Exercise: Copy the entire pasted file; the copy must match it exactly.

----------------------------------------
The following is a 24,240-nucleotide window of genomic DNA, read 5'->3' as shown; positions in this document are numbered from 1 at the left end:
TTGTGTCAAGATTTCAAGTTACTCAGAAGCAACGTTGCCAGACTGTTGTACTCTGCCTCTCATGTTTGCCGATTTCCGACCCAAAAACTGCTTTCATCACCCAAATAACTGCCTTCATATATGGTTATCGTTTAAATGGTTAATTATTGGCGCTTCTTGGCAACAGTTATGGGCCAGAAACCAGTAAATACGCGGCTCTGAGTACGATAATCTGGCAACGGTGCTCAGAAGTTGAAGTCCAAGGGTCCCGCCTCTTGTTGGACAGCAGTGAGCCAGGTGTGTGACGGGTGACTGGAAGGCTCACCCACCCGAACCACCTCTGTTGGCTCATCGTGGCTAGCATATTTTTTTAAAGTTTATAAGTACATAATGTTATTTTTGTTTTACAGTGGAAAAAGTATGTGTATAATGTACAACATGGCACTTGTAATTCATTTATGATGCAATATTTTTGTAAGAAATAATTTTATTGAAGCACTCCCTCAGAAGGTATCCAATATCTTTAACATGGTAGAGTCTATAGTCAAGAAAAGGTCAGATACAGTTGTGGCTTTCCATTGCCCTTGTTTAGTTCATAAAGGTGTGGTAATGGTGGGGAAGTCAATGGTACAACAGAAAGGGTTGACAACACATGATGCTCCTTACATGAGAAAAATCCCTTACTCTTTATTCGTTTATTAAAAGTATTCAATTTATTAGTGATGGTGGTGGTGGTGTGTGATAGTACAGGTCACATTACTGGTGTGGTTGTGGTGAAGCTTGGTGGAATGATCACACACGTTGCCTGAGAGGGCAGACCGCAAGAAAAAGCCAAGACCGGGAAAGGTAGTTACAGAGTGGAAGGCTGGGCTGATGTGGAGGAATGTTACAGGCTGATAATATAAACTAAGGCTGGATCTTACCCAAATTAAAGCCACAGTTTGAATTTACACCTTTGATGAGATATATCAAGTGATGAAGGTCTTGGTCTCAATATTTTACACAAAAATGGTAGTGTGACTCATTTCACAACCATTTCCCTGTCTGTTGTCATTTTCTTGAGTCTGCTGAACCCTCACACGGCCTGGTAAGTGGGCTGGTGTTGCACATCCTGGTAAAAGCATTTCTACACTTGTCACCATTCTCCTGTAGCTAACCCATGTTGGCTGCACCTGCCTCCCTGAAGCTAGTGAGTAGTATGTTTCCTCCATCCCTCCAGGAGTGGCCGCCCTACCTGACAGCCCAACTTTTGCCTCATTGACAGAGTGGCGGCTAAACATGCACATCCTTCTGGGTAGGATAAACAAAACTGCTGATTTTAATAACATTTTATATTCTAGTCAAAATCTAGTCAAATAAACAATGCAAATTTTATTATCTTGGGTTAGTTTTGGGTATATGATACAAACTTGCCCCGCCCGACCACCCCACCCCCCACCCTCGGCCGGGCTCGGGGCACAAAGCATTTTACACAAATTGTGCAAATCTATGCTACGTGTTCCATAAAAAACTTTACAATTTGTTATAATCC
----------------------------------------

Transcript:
The following is a 24,240-nucleotide window of genomic DNA, read 5'->3' as shown; positions in this document are numbered from 1 at the left end:
TTGTGTCAAGATTTCAAGTTACTCAGAAGCAACGTTGCCAGACTGTTGTACTCTGCCTCTCATGTTTGCCGATTTCCGACCCAAAAACTGCTTTCATCACCCAAATAACTGCCTTCATATATGGTTATCGTTTAAATGGTTAATTATTGGCGCTTCTTGGCAACAGTTATGGGCCAGAAACCAGTAAATACGCGGCTCTGAGTACGATAATCTGGCAACGGTGCTCAGAAGTTGAAGTCCAAGGGTCCCGCCTCTTGTTGGACAGCAGTGAGCCAGGTGTGTGACGGGTGACTGGAAGGCTCACCCACCCGAACCACCTCTGTTGGCTCATCGTGGCTAGCATATTTTTTTAAAGTTTATAAGTACATAATGTTATTTTTGTTTTACAGTGGAAAAAGTATGTGTATAATGTACAACATGGCACTTGTAATTCATTTATGATGCAATATTTTTGTAAGAAATAATTTTATTGAAGCACTCCCTCAGAAGGTATCCAATATCTTTAACATGGTAGAGTCTATAGTCAAGAAAAGGTCAGATACAGTTGTGGCTTTCCATTGCCCTTGTTTAGTTCATAAAGGTGTGGTAATGGTGGGGAAGTCAATGGTACAACAGAAAGGGTTGACAACACATGATGCTCCTTACATGAGAAAAATCCCTTACTCTTTATTCGTTTATTAAAAGTATTCAATTTATTAGTGATGGTGGTGGTGGTGTGTGATAGTACAGGTCACATTACTGGTGTGGTTGTGGTGAAGCTTGGTGGAATGATCACACACGTTGCCTGAGAGGGCAGACCGCAAGAAAAAGCCAAGACCGGGAAAGGTAGTTACAGAGTGGAAGGCTGGGCTGATGTGGAGGAATGTTACAGGCTGATAATATAAACTAAGGCTGGATCTTACCCAAATTAAAGCCACAGTTTGAATTTACACCTTTGATGAGATATATCAAGTGATGAAGGTCTTGGTCTCAATATTTTACACAAAAATGGTAGTGTGACTCATTTCACAACCATTTCCCTGTCTGTTGTCATTTTCTTGAGTCTGCTGAACCCTCACACGGCCTGGTAAGTGGGCTGGTGTTGCACATCCTGGTAAAAGCATTTCTACACTTGTCACCATTCTCCTGTAGCTAACCCATGTTGGCTGCACCTGCCTCCCTGAAGCTAGTGAGTAGTATGTTTCCTCCATCCCTCCAGGAGTGGCCGCCCTACCTGACAGCCCAACTTTTGCCTCATTGACAGAGTGGCGGCTAAACATGCACATCCTTCTGGGTAGGATAAACAAAACTGCTGATTTTAATAACATTTTATATTCTAGTCAAAATCTAGTCAAATAAACAATGCAAATTTTATTATCTTGGGTTAGTTTTGGGTATATGATACAAACTTGCCCCGCCCGACCACCCCACCCCCCACCCTCGGCCGGGCTCGGGGCACAAAGCATTTTACACAAATTGTGCAAATCTATGCTACGTGTTCCATAAAAAACTTTACAATTTGTTATAATCC